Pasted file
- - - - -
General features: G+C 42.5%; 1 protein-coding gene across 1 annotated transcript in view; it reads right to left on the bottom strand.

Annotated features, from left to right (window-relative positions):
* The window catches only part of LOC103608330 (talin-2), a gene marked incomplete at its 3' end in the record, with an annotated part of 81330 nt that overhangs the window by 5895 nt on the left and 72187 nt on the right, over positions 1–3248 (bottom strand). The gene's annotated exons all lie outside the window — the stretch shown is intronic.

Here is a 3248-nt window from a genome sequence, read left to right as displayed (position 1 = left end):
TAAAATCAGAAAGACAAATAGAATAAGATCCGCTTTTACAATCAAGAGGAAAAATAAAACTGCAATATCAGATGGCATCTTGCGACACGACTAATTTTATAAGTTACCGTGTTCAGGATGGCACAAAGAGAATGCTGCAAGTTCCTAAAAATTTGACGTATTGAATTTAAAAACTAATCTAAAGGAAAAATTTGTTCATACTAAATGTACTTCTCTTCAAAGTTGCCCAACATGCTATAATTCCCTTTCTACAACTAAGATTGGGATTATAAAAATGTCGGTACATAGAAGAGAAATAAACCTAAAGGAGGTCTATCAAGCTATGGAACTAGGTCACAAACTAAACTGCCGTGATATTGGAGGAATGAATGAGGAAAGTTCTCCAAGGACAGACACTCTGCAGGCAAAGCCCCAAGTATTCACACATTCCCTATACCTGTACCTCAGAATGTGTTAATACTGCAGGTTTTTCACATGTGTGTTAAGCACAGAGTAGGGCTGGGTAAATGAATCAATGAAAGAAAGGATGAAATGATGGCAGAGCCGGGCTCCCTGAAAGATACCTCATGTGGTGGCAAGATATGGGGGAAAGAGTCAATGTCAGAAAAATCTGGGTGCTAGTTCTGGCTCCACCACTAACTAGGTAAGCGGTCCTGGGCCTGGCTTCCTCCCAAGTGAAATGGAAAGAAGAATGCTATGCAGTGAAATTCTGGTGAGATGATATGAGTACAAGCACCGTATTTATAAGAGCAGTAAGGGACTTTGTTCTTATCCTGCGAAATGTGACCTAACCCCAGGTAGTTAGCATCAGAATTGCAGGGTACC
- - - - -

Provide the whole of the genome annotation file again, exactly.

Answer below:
General features: G+C 42.5%; 1 protein-coding gene across 1 annotated transcript in view; it reads right to left on the bottom strand.

Annotated features, from left to right (window-relative positions):
* The window catches only part of LOC103608330 (talin-2), a gene marked incomplete at its 3' end in the record, with an annotated part of 81330 nt that overhangs the window by 5895 nt on the left and 72187 nt on the right, over positions 1–3248 (bottom strand). The gene's annotated exons all lie outside the window — the stretch shown is intronic.

Here is a 3248-nt window from a genome sequence, read left to right as displayed (position 1 = left end):
TAAAATCAGAAAGACAAATAGAATAAGATCCGCTTTTACAATCAAGAGGAAAAATAAAACTGCAATATCAGATGGCATCTTGCGACACGACTAATTTTATAAGTTACCGTGTTCAGGATGGCACAAAGAGAATGCTGCAAGTTCCTAAAAATTTGACGTATTGAATTTAAAAACTAATCTAAAGGAAAAATTTGTTCATACTAAATGTACTTCTCTTCAAAGTTGCCCAACATGCTATAATTCCCTTTCTACAACTAAGATTGGGATTATAAAAATGTCGGTACATAGAAGAGAAATAAACCTAAAGGAGGTCTATCAAGCTATGGAACTAGGTCACAAACTAAACTGCCGTGATATTGGAGGAATGAATGAGGAAAGTTCTCCAAGGACAGACACTCTGCAGGCAAAGCCCCAAGTATTCACACATTCCCTATACCTGTACCTCAGAATGTGTTAATACTGCAGGTTTTTCACATGTGTGTTAAGCACAGAGTAGGGCTGGGTAAATGAATCAATGAAAGAAAGGATGAAATGATGGCAGAGCCGGGCTCCCTGAAAGATACCTCATGTGGTGGCAAGATATGGGGGAAAGAGTCAATGTCAGAAAAATCTGGGTGCTAGTTCTGGCTCCACCACTAACTAGGTAAGCGGTCCTGGGCCTGGCTTCCTCCCAAGTGAAATGGAAAGAAGAATGCTATGCAGTGAAATTCTGGTGAGATGATATGAGTACAAGCACCGTATTTATAAGAGCAGTAAGGGACTTTGTTCTTATCCTGCGAAATGTGACCTAACCCCAGGTAGTTAGCATCAGAATTGCAGGGTACC